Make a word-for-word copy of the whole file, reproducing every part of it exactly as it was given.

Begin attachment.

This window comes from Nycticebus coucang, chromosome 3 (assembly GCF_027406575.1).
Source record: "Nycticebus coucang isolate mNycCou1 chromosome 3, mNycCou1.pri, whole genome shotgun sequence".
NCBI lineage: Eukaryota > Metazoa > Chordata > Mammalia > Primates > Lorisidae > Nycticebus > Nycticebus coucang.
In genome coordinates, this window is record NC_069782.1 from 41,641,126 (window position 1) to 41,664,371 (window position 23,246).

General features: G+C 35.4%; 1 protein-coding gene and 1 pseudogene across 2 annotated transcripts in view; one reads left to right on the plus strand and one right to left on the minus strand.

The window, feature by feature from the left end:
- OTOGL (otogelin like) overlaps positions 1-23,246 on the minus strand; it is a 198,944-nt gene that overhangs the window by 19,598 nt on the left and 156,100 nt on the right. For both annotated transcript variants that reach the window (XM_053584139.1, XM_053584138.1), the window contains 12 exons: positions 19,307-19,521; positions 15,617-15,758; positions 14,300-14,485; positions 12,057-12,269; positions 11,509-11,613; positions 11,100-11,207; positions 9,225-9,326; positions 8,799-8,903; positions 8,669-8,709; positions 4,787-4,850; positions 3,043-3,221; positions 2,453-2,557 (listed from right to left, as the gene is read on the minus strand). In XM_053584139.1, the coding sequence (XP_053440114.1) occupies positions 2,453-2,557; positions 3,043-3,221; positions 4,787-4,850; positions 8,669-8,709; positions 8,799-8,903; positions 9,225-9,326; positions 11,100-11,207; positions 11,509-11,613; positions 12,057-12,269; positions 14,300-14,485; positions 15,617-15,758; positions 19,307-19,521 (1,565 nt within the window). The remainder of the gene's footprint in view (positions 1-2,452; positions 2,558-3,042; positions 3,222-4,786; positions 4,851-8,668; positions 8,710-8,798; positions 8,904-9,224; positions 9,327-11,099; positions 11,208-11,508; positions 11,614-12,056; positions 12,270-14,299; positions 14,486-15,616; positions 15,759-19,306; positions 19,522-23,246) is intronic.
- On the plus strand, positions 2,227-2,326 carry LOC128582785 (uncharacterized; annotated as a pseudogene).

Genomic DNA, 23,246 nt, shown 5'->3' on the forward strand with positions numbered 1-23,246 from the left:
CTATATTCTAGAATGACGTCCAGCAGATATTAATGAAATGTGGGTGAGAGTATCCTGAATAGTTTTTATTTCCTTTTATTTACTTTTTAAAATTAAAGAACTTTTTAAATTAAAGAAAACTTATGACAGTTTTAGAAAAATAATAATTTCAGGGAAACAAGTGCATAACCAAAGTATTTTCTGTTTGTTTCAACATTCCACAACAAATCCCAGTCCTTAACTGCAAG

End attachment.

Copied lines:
This window comes from Nycticebus coucang, chromosome 3 (assembly GCF_027406575.1).
Source record: "Nycticebus coucang isolate mNycCou1 chromosome 3, mNycCou1.pri, whole genome shotgun sequence".
NCBI lineage: Eukaryota > Metazoa > Chordata > Mammalia > Primates > Lorisidae > Nycticebus > Nycticebus coucang.
In genome coordinates, this window is record NC_069782.1 from 41,641,126 (window position 1) to 41,664,371 (window position 23,246).

General features: G+C 35.4%; 1 protein-coding gene and 1 pseudogene across 2 annotated transcripts in view; one reads left to right on the plus strand and one right to left on the minus strand.

The window, feature by feature from the left end:
- OTOGL (otogelin like) overlaps positions 1-23,246 on the minus strand; it is a 198,944-nt gene that overhangs the window by 19,598 nt on the left and 156,100 nt on the right. For both annotated transcript variants that reach the window (XM_053584139.1, XM_053584138.1), the window contains 12 exons: positions 19,307-19,521; positions 15,617-15,758; positions 14,300-14,485; positions 12,057-12,269; positions 11,509-11,613; positions 11,100-11,207; positions 9,225-9,326; positions 8,799-8,903; positions 8,669-8,709; positions 4,787-4,850; positions 3,043-3,221; positions 2,453-2,557 (listed from right to left, as the gene is read on the minus strand). In XM_053584139.1, the coding sequence (XP_053440114.1) occupies positions 2,453-2,557; positions 3,043-3,221; positions 4,787-4,850; positions 8,669-8,709; positions 8,799-8,903; positions 9,225-9,326; positions 11,100-11,207; positions 11,509-11,613; positions 12,057-12,269; positions 14,300-14,485; positions 15,617-15,758; positions 19,307-19,521 (1,565 nt within the window). The remainder of the gene's footprint in view (positions 1-2,452; positions 2,558-3,042; positions 3,222-4,786; positions 4,851-8,668; positions 8,710-8,798; positions 8,904-9,224; positions 9,327-11,099; positions 11,208-11,508; positions 11,614-12,056; positions 12,270-14,299; positions 14,486-15,616; positions 15,759-19,306; positions 19,522-23,246) is intronic.
- On the plus strand, positions 2,227-2,326 carry LOC128582785 (uncharacterized; annotated as a pseudogene).

Genomic DNA, 23,246 nt, shown 5'->3' on the forward strand with positions numbered 1-23,246 from the left:
CTATATTCTAGAATGACGTCCAGCAGATATTAATGAAATGTGGGTGAGAGTATCCTGAATAGTTTTTATTTCCTTTTATTTACTTTTTAAAATTAAAGAACTTTTTAAATTAAAGAAAACTTATGACAGTTTTAGAAAAATAATAATTTCAGGGAAACAAGTGCATAACCAAAGTATTTTCTGTTTGTTTCAACATTCCACAACAAATCCCAGTCCTTAACTGCAAG